This triggered my own work, which I now knew to be an amalgamation of Gestalt therapy, sensory recall, and inquiry. James and a few ex-cons facilitated me brilliantly. I, too, went from anguish to joy.

Twelve hours later, I grabbed my eggs, joined Viking on the floor and asked what his turning point was. He told me about the day he had been rat pack-stabbed, shot at, pepper-sprayed, and brutally beaten by twelve guards. He lay naked, in solitary confinement, with the only thing keeping him from freezing to death being the pepper spray burning his body. He stared at the walls, covered in his own blood, and uttered his first prayer ever, which went something like “If You exist, I’d sure like to know it.” He said at that moment, God revealed Himself to him. Viking made a promise then that he has kept: to never kill again. He started doing the ICF work. He had three life sentences and was to be tried for two more attempted murders in prison. He stared dumbfounded as he was pardoned of all counts and inexplicably set free.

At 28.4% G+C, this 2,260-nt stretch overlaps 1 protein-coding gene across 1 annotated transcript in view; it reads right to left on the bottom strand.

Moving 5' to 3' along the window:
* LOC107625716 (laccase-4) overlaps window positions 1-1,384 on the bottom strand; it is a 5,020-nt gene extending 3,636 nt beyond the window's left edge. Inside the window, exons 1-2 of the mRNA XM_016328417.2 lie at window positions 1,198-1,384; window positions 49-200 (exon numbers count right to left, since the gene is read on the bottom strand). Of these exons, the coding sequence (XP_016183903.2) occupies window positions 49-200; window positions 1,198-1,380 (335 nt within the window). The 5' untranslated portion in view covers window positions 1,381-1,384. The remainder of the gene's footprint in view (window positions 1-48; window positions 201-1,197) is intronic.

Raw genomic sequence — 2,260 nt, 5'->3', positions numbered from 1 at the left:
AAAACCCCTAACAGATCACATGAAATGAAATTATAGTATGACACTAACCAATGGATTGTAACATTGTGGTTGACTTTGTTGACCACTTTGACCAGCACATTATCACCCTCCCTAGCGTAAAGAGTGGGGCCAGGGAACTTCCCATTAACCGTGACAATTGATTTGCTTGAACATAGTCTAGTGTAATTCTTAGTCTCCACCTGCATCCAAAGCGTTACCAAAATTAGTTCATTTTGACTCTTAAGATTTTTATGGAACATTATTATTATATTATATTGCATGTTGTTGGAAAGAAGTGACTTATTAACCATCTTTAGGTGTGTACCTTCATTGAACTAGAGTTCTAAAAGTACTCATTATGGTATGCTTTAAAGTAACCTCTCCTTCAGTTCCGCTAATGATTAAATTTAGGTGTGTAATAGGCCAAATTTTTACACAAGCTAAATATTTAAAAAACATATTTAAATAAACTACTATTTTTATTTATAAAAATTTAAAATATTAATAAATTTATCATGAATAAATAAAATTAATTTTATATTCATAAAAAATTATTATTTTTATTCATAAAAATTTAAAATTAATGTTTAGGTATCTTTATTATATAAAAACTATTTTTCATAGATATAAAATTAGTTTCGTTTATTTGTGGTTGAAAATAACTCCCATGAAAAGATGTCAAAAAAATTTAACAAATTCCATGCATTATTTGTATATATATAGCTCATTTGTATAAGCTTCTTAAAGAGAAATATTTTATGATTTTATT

Across the dining room from us in a wheelchair sat Little Andrew*, a man Viking had tried to murder in prison. Little Andrew had forgiven him. At another table sat two other men eating together who had tried to murder each other. Again, all was forgiven. We call them criminals, and yet we hold onto resentments for far smaller infractions. I am reminded of another famous convict, Nelson Mandela, who said, “As I walked out the door toward the gate that would lead to my freedom, I knew if I didn’t leave my bitterness and hatred behind, I’d still be in prison.” I stood up and thanked Viking and he hugged me crushingly tightly. I felt he was trying to impart some of his strength to me.

A few days later, Robert joined me at an upscale, celebrity-ridden benefit at which I was the keynote speaker. He bought his first nice clothing for the occasion and said he felt like Cinderella. Afterward, he texted me: Thank you for a wonderful night. No words– just love to you.

We can change. I saw it first-hand! But we need to keep choosing into the freedom that lowers our prison walls. Regardless of how constricting our environment is, as we choose our response, over and over, the shackles of our lower natures drop away and we are liberated.

*Some Names have been changed to preserve privacy.